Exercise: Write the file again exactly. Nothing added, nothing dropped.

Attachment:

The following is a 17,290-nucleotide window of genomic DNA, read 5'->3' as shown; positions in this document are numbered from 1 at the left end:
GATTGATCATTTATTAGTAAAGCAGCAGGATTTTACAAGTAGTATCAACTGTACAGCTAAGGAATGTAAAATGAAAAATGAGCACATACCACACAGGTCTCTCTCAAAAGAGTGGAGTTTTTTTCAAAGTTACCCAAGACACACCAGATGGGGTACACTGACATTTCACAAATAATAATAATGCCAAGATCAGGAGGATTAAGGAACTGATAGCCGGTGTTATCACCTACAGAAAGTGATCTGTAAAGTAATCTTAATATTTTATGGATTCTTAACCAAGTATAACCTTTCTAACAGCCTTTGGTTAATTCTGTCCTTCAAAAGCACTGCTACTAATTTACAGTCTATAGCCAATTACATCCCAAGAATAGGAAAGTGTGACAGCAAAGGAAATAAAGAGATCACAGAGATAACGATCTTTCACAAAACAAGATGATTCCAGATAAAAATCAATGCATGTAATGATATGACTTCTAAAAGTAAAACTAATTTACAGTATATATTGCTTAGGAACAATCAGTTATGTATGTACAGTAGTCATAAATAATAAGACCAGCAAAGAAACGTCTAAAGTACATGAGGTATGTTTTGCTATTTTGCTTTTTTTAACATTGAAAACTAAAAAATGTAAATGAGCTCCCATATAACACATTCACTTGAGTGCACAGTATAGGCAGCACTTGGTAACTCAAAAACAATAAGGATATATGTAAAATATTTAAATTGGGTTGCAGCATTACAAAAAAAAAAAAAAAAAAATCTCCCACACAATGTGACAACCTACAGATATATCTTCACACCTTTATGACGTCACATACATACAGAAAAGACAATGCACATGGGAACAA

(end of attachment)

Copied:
The following is a 17,290-nucleotide window of genomic DNA, read 5'->3' as shown; positions in this document are numbered from 1 at the left end:
GATTGATCATTTATTAGTAAAGCAGCAGGATTTTACAAGTAGTATCAACTGTACAGCTAAGGAATGTAAAATGAAAAATGAGCACATACCACACAGGTCTCTCTCAAAAGAGTGGAGTTTTTTTCAAAGTTACCCAAGACACACCAGATGGGGTACACTGACATTTCACAAATAATAATAATGCCAAGATCAGGAGGATTAAGGAACTGATAGCCGGTGTTATCACCTACAGAAAGTGATCTGTAAAGTAATCTTAATATTTTATGGATTCTTAACCAAGTATAACCTTTCTAACAGCCTTTGGTTAATTCTGTCCTTCAAAAGCACTGCTACTAATTTACAGTCTATAGCCAATTACATCCCAAGAATAGGAAAGTGTGACAGCAAAGGAAATAAAGAGATCACAGAGATAACGATCTTTCACAAAACAAGATGATTCCAGATAAAAATCAATGCATGTAATGATATGACTTCTAAAAGTAAAACTAATTTACAGTATATATTGCTTAGGAACAATCAGTTATGTATGTACAGTAGTCATAAATAATAAGACCAGCAAAGAAACGTCTAAAGTACATGAGGTATGTTTTGCTATTTTGCTTTTTTTAACATTGAAAACTAAAAAATGTAAATGAGCTCCCATATAACACATTCACTTGAGTGCACAGTATAGGCAGCACTTGGTAACTCAAAAACAATAAGGATATATGTAAAATATTTAAATTGGGTTGCAGCATTACAAAAAAAAAAAAAAAAAAATCTCCCACACAATGTGACAACCTACAGATATATCTTCACACCTTTATGACGTCACATACATACAGAAAAGACAATGCACATGGGAACAA